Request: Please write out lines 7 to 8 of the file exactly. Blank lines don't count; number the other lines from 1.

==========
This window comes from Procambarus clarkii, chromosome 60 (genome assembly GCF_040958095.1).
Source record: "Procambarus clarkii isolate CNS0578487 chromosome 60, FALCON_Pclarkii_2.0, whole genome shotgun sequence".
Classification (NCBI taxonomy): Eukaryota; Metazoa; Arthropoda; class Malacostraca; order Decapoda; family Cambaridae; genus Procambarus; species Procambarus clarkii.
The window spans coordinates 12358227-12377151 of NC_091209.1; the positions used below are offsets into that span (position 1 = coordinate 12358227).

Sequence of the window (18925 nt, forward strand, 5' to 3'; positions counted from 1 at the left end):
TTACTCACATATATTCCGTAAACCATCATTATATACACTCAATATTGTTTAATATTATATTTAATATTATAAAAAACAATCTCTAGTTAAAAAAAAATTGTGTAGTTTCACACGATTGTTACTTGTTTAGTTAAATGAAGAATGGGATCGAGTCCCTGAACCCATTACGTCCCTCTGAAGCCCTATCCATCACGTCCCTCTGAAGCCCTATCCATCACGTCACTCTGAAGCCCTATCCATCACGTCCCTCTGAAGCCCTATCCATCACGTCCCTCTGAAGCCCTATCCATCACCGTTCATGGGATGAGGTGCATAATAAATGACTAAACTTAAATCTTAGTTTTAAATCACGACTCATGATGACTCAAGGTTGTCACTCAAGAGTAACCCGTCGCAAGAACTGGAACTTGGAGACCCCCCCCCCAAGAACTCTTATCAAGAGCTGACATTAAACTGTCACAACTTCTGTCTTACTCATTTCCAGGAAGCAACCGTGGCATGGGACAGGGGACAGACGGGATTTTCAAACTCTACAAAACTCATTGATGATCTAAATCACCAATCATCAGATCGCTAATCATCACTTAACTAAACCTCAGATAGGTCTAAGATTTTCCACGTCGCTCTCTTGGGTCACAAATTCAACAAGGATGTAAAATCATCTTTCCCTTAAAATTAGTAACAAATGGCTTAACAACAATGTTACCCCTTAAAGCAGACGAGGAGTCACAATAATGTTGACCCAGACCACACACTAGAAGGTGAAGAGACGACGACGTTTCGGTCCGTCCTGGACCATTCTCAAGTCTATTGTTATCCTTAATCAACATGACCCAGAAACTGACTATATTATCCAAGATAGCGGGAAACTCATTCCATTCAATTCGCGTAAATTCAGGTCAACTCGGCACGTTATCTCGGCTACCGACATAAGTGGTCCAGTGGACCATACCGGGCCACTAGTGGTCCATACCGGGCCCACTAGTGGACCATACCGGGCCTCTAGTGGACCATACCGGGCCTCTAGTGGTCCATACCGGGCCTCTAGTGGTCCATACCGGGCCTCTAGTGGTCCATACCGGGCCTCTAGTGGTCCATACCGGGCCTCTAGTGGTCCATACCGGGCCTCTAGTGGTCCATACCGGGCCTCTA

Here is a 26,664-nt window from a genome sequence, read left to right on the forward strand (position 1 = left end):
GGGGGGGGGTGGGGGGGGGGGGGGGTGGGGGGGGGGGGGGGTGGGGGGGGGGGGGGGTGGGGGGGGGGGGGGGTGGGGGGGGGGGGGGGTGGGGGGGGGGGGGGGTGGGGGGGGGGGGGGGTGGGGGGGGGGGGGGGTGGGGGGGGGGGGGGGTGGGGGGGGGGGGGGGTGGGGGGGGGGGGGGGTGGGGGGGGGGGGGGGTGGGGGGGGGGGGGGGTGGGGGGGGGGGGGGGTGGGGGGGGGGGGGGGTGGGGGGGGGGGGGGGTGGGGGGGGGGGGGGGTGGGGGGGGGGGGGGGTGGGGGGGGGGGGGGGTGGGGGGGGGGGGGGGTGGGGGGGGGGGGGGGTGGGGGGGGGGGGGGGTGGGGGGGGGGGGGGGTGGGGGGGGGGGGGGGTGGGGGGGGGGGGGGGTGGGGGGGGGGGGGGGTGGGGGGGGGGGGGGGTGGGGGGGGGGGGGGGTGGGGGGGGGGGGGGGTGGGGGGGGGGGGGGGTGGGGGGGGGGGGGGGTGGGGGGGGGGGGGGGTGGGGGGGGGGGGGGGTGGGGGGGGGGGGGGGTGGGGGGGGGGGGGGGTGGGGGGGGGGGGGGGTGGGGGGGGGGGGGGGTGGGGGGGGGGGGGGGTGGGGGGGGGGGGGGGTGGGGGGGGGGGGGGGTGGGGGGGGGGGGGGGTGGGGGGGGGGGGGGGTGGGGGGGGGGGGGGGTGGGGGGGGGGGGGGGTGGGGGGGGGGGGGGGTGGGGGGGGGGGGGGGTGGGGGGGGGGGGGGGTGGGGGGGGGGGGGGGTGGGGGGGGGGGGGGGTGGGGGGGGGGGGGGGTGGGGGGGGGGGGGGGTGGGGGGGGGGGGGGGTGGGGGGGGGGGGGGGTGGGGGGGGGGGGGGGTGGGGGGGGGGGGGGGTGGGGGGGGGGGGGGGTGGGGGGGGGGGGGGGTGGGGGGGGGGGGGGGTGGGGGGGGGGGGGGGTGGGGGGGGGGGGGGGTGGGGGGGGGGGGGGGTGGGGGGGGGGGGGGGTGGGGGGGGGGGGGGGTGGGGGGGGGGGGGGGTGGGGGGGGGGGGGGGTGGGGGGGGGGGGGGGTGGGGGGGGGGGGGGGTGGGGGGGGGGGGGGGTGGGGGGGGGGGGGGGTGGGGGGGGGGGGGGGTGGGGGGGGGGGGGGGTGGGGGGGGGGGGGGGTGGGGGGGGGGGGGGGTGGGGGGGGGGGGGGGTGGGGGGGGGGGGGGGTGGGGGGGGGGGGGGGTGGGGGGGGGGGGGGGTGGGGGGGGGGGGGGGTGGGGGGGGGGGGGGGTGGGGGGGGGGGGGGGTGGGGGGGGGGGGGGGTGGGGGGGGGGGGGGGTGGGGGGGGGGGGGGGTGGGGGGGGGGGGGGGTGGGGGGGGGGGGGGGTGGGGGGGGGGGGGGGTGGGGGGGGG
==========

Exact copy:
Here is a 26,664-nt window from a genome sequence, read left to right on the forward strand (position 1 = left end):
GGGGGGGGGTGGGGGGGGGGGGGGGTGGGGGGGGGGGGGGGTGGGGGGGGGGGGGGGTGGGGGGGGGGGGGGGTGGGGGGGGGGGGGGGTGGGGGGGGGGGGGGGTGGGGGGGGGGGGGGGTGGGGGGGGGGGGGGGTGGGGGGGGGGGGGGGTGGGGGGGGGGGGGGGTGGGGGGGGGGGGGGGTGGGGGGGGGGGGGGGTGGGGGGGGGGGGGGGTGGGGGGGGGGGGGGGTGGGGGGGGGGGGGGGTGGGGGGGGGGGGGGGTGGGGGGGGGGGGGGGTGGGGGGGGGGGGGGGTGGGGGGGGGGGGGGGTGGGGGGGGGGGGGGGTGGGGGGGGGGGGGGGTGGGGGGGGGGGGGGGTGGGGGGGGGGGGGGGTGGGGGGGGGGGGGGGTGGGGGGGGGGGGGGGTGGGGGGGGGGGGGGGTGGGGGGGGGGGGGGGTGGGGGGGGGGGGGGGTGGGGGGGGGGGGGGGTGGGGGGGGGGGGGGGTGGGGGGGGGGGGGGGTGGGGGGGGGGGGGGGTGGGGGGGGGGGGGGGTGGGGGGGGGGGGGGGTGGGGGGGGGGGGGGGTGGGGGGGGGGGGGGGTGGGGGGGGGGGGGGGTGGGGGGGGGGGGGGGTGGGGGGGGGGGGGGGTGGGGGGGGGGGGGGGTGGGGGGGGGGGGGGGTGGGGGGGGGGGGGGGTGGGGGGGGGGGGGGGTGGGGGGGGGGGGGGGTGGGGGGGGGGGGGGGTGGGGGGGGGGGGGGGTGGGGGGGGGGGGGGGTGGGGGGGGGGGGGGGTGGGGGGGGGGGGGGGTGGGGGGGGGGGGGGGTGGGGGGGGGGGGGGGTGGGGGGGGGGGGGGGTGGGGGGGGGGGGGGGTGGGGGGGGGGGGGGGTGGGGGGGGGGGGGGGTGGGGGGGGGGGGGGGTGGGGGGGGGGGGGGGTGGGGGGGGGGGGGGGTGGGGGGGGGGGGGGGTGGGGGGGGGGGGGGGTGGGGGGGGGGGGGGGTGGGGGGGGGGGGGGGTGGGGGGGGGGGGGGGTGGGGGGGGGGGGGGGTGGGGGGGGGGGGGGGTGGGGGGGGGGGGGGGTGGGGGGGGGGGGGGGTGGGGGGGGGGGGGGGTGGGGGGGGGGGGGGGTGGGGGGGGGGGGGGGTGGGGGGGGGGGGGGGTGGGGGGGGGGGGGGGTGGGGGGGGGGGGGGGTGGGGGGGGGGGGGGGTGGGGGGGGGGGGGGGTGGGGGGGGGGGGGGGTGGGGGGGGGGGGGGGTGGGGGGGGGGGGGGGTGGGGGGGGGGGGGGGTGGGGGGGGGGGGGGGTGGGGGGGGGGGGGGGTGGGGGGGGGGGGGGGTGGGGGGGGGGGGGGGTGGGGGGGGGGGGGGGTGGGGGGGGGGGGGGGTGGGGGGGGGGGGGGGTGGGGGGGGG